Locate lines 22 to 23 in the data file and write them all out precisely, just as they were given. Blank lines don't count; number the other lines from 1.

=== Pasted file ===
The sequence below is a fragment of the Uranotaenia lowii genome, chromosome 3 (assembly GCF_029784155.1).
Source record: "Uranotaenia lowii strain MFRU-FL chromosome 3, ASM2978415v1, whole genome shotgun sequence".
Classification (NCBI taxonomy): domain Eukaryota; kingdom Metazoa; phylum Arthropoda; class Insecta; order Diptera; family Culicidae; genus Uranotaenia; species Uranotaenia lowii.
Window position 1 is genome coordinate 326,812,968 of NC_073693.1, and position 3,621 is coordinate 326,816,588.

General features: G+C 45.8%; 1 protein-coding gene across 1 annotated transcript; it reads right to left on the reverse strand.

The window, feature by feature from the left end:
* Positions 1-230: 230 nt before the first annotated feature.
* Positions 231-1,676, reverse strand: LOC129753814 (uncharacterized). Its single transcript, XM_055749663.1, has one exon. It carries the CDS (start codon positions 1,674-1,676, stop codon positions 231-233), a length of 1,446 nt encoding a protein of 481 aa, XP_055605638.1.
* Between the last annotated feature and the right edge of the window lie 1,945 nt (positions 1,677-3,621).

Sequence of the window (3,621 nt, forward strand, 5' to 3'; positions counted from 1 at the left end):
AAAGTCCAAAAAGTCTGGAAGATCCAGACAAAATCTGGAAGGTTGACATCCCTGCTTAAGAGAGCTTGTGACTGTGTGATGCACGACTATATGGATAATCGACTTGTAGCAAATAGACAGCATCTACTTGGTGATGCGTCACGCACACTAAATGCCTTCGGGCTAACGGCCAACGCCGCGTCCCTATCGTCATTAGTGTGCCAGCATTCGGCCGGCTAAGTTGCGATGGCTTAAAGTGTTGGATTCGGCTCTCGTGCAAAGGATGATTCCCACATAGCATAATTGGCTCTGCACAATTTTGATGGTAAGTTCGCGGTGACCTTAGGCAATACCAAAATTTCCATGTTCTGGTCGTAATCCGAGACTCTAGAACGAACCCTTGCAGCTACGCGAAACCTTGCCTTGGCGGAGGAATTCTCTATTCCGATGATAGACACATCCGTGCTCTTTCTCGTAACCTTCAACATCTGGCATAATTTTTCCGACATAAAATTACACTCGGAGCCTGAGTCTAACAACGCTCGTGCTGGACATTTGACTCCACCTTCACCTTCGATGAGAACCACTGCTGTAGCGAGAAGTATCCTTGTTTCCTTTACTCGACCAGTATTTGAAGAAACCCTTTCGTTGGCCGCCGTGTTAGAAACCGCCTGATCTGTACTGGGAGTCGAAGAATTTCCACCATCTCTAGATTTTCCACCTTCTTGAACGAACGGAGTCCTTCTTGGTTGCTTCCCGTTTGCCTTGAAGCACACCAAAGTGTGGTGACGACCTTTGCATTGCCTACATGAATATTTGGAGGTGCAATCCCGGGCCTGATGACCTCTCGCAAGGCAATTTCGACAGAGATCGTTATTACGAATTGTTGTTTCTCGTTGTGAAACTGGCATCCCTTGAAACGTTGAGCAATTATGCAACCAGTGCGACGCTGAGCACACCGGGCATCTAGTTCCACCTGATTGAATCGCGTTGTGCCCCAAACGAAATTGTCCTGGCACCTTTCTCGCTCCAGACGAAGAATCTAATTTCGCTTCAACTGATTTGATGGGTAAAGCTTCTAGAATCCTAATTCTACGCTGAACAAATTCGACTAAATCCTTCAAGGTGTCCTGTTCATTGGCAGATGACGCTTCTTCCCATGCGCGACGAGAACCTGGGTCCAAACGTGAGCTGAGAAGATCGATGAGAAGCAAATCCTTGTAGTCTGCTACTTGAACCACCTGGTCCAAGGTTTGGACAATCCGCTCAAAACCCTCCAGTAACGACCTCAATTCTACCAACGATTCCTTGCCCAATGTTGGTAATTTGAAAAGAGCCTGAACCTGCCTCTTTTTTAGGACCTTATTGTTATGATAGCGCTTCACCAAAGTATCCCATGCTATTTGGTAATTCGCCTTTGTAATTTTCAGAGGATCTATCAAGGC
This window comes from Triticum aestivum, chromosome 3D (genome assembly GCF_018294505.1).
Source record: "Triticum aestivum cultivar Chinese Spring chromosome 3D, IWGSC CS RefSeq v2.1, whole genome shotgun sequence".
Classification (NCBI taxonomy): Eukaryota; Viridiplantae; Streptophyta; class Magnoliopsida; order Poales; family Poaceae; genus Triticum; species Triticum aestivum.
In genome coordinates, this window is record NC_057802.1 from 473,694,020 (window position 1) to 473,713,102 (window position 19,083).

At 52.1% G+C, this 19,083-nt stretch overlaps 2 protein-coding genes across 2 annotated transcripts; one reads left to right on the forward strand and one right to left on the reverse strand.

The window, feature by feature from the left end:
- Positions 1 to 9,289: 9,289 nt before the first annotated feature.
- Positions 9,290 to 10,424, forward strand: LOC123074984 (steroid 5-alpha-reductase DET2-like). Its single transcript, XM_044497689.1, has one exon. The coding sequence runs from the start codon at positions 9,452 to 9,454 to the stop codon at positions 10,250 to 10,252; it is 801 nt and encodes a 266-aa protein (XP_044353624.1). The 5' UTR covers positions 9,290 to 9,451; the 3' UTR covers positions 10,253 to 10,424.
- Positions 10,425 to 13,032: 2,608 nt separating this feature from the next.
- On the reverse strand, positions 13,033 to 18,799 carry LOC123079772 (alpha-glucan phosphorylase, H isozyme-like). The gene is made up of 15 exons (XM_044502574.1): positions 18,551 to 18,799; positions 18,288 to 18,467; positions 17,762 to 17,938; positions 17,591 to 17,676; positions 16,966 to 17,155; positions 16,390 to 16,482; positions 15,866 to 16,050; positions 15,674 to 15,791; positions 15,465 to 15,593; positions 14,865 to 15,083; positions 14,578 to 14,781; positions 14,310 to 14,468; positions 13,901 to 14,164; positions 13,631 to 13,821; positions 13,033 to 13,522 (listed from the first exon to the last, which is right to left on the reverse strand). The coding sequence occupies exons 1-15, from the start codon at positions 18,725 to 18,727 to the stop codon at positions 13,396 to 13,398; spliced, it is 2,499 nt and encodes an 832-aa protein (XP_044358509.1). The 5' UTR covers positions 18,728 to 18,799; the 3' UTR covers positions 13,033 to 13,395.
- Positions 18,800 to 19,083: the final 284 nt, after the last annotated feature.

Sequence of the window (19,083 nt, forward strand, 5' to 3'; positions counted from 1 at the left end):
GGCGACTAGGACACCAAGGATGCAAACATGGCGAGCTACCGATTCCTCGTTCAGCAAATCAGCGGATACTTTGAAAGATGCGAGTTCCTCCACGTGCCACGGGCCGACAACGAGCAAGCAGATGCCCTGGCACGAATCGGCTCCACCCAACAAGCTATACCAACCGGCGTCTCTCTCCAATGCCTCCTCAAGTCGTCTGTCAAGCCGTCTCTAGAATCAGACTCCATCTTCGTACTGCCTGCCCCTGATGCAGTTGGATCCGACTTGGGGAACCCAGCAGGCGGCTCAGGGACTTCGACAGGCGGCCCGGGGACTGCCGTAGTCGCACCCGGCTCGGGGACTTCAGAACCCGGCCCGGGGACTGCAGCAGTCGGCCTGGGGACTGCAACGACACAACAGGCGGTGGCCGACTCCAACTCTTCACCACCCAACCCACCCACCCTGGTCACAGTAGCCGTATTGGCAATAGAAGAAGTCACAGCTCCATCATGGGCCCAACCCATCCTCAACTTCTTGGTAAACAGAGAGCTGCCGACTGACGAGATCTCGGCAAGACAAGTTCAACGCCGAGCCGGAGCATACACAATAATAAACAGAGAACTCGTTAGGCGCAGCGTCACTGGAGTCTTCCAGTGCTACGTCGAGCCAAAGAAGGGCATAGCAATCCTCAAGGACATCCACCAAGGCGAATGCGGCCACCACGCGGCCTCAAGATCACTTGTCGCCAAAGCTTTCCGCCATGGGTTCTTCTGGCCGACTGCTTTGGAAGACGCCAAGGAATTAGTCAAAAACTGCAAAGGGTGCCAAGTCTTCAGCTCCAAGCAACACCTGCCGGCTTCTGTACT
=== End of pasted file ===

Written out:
- Positions 18,800 to 19,083: the final 284 nt, after the last annotated feature.

Sequence of the window (19,083 nt, forward strand, 5' to 3'; positions counted from 1 at the left end):